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On a sunny spring day, Denver Animal Control Officer J. Lopez was driving through Swansea, the working-class neighborhood bisected by I-70, with the windows rolled down to let in some fresh air.
They also let in the sound of chickens "going crazy." Lopez followed the crowing and cackling to 4344 Milwaukee Street. No one answered the door of the small white house, so he walked around the side of the building and looked in the back yard.
A dozen roosters were tethered by their ankles to metal spikes in the ground. There was enough leeway in the leashes to let the birds taunt and peck at each other, but not make contact.
A woman came out of the house, and Lopez asked what the birds were for.
No hablo inglés, she replied.
Two young boys came out of the house. They translated for the woman as Lopez asked if the birds were for cockfighting.
She said no, the chickens were for eating.
But Lopez had already noticed that the roosters were taller and thinner than an average bird. Someone had cut the little flaps of skin off of the top of each cock's head and chin -- a standard look for fighting birds -- and also removed half of the spurs from their legs, leaving just short nubs. At cockfights, knives, razors or mini-icepicks are attached to these nubs -- and with artificial spurs, almost every battle is to the death.
Lopez had his young interpreters ask the woman who had doctored the chickens. A man transporting the birds from North Carolina to Mexico had just stopped off on his way, she said.
Lopez called the Denver Police Department, requesting a Spanish-speaking officer and backup to remove the birds.
Police got permission to search the property, which belonged to seventy-year-old Virginia Casillas-Deluicio. Inside a cabinet in the carport, they found a jar that contained a miniature set of boxing gloves -- the sort of training muffs used when the birds spar. Casillas-Deluicio said they belonged to the children. She put the gloves on her fingertips and started jabbing the air. Also inside the jar were Vaseline packets, alcohol swabs and some pink pills. Those were for the kids, too, she said.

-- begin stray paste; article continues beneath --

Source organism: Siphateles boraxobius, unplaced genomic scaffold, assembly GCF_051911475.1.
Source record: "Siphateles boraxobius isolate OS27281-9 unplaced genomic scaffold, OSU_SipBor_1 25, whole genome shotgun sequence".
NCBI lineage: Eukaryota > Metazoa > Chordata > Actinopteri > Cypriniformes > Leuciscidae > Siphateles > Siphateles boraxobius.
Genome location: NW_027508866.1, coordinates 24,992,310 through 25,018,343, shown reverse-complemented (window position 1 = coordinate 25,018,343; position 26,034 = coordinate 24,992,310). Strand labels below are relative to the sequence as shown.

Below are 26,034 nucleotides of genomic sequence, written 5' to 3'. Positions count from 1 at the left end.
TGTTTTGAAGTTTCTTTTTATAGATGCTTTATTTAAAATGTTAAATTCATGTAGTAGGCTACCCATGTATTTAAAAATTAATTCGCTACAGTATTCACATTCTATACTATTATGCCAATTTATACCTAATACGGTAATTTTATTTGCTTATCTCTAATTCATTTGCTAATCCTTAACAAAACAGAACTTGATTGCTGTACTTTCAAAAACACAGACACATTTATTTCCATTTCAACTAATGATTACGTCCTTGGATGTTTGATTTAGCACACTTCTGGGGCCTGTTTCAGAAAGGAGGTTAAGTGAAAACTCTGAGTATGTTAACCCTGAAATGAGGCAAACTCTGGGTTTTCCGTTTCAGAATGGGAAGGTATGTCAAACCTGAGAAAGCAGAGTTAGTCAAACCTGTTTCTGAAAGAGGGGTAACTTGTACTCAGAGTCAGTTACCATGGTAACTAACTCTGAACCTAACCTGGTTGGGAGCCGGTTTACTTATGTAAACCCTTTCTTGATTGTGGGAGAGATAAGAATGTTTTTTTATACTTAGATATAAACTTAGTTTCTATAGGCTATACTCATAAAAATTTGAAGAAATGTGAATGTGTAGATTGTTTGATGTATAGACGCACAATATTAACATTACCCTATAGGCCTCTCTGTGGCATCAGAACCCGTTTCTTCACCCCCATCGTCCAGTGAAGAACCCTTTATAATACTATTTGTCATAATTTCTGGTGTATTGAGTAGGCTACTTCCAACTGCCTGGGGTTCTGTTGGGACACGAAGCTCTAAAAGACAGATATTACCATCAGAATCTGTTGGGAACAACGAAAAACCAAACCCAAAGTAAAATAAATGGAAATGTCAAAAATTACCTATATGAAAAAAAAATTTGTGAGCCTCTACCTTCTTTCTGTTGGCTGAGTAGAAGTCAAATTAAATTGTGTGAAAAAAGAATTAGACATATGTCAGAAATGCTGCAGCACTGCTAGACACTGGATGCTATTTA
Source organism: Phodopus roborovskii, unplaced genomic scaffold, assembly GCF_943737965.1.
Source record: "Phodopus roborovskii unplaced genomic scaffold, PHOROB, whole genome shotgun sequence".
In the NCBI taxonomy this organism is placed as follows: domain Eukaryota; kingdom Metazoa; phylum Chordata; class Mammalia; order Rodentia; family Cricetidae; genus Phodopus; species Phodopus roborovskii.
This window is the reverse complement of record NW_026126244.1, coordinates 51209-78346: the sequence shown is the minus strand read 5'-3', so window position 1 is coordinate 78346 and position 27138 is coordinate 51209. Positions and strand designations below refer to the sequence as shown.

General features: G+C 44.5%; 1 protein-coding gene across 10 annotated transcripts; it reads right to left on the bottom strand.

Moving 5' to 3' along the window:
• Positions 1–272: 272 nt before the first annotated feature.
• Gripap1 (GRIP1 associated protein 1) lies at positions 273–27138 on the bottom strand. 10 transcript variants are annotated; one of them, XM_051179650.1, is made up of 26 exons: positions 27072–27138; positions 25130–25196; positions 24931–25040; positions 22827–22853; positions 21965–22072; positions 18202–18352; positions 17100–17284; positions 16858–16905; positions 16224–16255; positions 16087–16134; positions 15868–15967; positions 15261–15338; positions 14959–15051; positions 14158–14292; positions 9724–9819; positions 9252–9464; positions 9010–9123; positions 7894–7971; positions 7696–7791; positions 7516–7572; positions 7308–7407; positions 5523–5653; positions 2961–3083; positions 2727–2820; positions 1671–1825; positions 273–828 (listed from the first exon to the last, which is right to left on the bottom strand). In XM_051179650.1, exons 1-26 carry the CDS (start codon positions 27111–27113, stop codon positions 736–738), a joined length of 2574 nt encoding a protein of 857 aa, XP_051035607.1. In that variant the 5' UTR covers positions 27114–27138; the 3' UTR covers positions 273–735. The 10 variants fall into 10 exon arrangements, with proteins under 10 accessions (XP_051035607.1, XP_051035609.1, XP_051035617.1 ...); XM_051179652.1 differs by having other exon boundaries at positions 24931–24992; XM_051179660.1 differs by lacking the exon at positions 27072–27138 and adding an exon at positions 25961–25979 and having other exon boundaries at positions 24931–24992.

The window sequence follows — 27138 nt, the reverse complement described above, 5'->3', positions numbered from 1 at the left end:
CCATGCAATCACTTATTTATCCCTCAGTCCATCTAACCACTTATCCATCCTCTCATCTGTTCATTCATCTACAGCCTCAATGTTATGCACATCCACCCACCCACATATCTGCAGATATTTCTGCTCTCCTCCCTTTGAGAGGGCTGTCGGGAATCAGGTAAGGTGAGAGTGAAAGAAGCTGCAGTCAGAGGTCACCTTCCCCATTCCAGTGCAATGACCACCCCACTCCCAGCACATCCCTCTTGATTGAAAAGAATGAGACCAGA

The birds belonged to her nephew, Javier, she told the officers.
Casillas-Deluicio followed Lopez into the tool shed, where he spotted a brown suitcase hanging on the wall. Inside the suitcase was a wooden box with a picture of a fighting cock on the top. Inside the box were short knives known as "Mexican slashers," named for their popularity in Mexican cockfighting circles.
Animal control impounded a dozen fighting roosters, three brood hens and four more chickens. Eleven of the roosters' crowns were completely amputated and their spurs trimmed. Two were missing eyes, and another bird's right eye was closed but seemed to be intact. One was missing a bunch of feathers.
"Looking in that back yard," Lopez remembers, "that had been going on for a very long time."
No one knows which came first, the chicken or the egg. But the fight soon followed.
Roosters are alpha males. When another male tries to mess with a rooster's hen, the result is a frenzy of feathers as the birds pounce on each other, using beaks and spurs as weapons. Some scientists believe the spurs evolved for fighting; others suggest the spurs were designed to keep the hens in place during mating.
Like most domesticated chickens, gamecocks descended from the red jungle fowl of India. The birds spread west to Persia and Mesopotamia, the Mediterranean and Greece. Gambling over cockfights wasn't far behind. The Romans introduced cockfighting to Britain, where it was popular in the days of William Shakespeare. Cockfighting moved through Europe and eventually across the ocean to the Colonies. George Washington is said to have been a cockfighter.
Birds that fight today are descendants of champion fighting birds from hundreds of years ago. Because most chicken fights are to the death, only the most aggressive birds survive to breed. "Just like a racehorse, you brood them and breed them and you get good hens out of them," J. Lopez says.
You also get cocks that are killers.
Massachusetts outlawed cockfighting in 1836. Today the blood sport is illegal in all but two states, Louisiana and New Mexico. In Colorado, not only is producing a cockfight a felony, but so is watching a cockfight, possession of a gamecock intended for fighting, and possession of cockfighting paraphernalia.
At cockfighting tournaments in Louisiana and New Mexico, as well as in Mexico, Vietnam and the Philippines, more than a thousand birds may fight to the death in a single weekend tournament as tens of thousands of dollars are won and lost. And the sport's popularity in Mexico spills over into this country. "It's pretty popular with the Mexican nationals," Lopez says. "Every time I've ever had a dealing with them, it's a Mexican national, and they tell you they're taking them to Mexico."
The Mexico excuse, along with the fact that cockfighting is still legal in a couple of states, created a handy loophole for cockfighters caught transporting birds on highways in Colorado and other states that had banned the sport. Law-enforcement authorities couldn't cite drivers who claimed they were simply transporting the birds to states where cockfighting was legal.